We do not capitulate to Obama, but maintain our position as the loyal opposition.

We must also remember that all things political are cyclical. So we’re not on top right now. It’s natural to feel demoralized at what is occurred, especially because so many in the fight are actually new to it. But the fact that Obama won, or the levies passed, does not mean that our principles are any less valuable to the nation or the people that they were on Monday.

We just haven’t made the case as well as we could and should have.

People are forgetful and they’re becoming accustomed to having everything happen like in a 30-minute sitcom.

Erick Erickson of wrote today (Thursday):

No immigrant comes to the United States wanting to be on welfare. They come for a better life of hard work and success. What conservatives forget is that people forget.

And conservatives have done a terrible job reminding people.

Since Ronald Reagan rose from the ashes of the Goldwater movement, Republicans have articulated a message of freedom and opportunity — a rugged individualism that says if you work hard you can be what you want and do what you want. But people forget.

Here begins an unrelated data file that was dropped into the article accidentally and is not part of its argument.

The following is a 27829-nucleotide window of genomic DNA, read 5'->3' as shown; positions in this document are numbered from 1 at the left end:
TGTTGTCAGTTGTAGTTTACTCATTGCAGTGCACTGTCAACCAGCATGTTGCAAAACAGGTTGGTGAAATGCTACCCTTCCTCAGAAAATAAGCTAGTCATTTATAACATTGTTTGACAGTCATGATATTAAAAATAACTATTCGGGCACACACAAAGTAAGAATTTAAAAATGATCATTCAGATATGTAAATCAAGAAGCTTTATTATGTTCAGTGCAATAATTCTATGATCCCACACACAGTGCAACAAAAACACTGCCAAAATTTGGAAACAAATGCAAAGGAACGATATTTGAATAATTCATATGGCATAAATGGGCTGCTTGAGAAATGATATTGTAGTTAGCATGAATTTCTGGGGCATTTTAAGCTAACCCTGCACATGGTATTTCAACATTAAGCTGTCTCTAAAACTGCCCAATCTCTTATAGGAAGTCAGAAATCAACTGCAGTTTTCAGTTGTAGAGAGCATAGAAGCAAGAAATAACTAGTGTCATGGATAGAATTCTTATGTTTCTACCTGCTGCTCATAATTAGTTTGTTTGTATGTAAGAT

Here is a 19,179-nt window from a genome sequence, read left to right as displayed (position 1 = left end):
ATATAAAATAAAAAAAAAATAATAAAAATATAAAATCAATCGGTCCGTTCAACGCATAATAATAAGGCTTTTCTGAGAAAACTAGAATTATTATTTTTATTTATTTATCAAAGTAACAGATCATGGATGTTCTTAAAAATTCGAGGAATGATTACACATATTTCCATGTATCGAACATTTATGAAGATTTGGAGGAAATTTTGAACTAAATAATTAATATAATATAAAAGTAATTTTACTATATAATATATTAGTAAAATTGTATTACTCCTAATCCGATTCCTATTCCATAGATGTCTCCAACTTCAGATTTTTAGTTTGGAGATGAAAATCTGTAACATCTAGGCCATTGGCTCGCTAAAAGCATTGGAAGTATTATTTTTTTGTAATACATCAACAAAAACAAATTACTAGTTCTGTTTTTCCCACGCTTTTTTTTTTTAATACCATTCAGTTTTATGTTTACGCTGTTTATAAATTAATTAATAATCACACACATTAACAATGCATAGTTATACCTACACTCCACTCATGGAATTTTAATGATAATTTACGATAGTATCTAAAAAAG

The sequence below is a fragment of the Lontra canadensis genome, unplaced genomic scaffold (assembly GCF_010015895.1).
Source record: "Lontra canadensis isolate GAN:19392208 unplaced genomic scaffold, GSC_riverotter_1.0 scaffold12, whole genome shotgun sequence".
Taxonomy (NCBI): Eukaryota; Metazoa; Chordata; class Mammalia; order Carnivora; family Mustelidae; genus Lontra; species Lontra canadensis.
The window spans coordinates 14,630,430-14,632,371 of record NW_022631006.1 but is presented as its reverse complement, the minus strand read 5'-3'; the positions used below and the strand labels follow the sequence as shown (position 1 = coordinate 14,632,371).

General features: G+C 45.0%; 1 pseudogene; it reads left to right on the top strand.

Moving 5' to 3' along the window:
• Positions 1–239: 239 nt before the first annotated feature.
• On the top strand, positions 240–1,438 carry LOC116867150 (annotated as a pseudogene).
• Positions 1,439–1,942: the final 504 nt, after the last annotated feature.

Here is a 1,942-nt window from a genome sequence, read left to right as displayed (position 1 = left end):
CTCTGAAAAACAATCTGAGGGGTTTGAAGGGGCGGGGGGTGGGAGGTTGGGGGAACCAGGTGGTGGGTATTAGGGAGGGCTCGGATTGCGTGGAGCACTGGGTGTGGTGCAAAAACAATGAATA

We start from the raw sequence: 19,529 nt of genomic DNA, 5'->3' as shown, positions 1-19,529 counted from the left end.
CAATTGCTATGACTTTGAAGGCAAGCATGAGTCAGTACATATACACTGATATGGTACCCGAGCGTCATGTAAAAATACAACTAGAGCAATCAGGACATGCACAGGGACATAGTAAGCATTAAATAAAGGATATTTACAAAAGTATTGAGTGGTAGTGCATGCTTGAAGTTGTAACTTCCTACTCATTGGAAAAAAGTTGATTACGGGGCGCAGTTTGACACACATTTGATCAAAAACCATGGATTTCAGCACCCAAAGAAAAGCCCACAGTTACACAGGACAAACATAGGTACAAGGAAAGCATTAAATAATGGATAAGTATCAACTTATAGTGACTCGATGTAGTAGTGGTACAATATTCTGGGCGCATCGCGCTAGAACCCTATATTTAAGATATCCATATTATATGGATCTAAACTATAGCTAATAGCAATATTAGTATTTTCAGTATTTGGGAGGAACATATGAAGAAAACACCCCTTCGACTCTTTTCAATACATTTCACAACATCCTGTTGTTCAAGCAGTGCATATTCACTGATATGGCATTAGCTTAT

In the last decade or so, Republicans began to assume everyone just naturally agreed. They stopped explaining. They stopped being evangelists. Worse, conservatism morphed into Republicanism and instead of being about ideas, both became about the acquisition of power for the sake of power. Republicans no longer articulated a core set of principles through policy, but policies designed solely to keep them in power. The party leaders and many of its candidates began to do the same — freedom became a platitude, not a policy.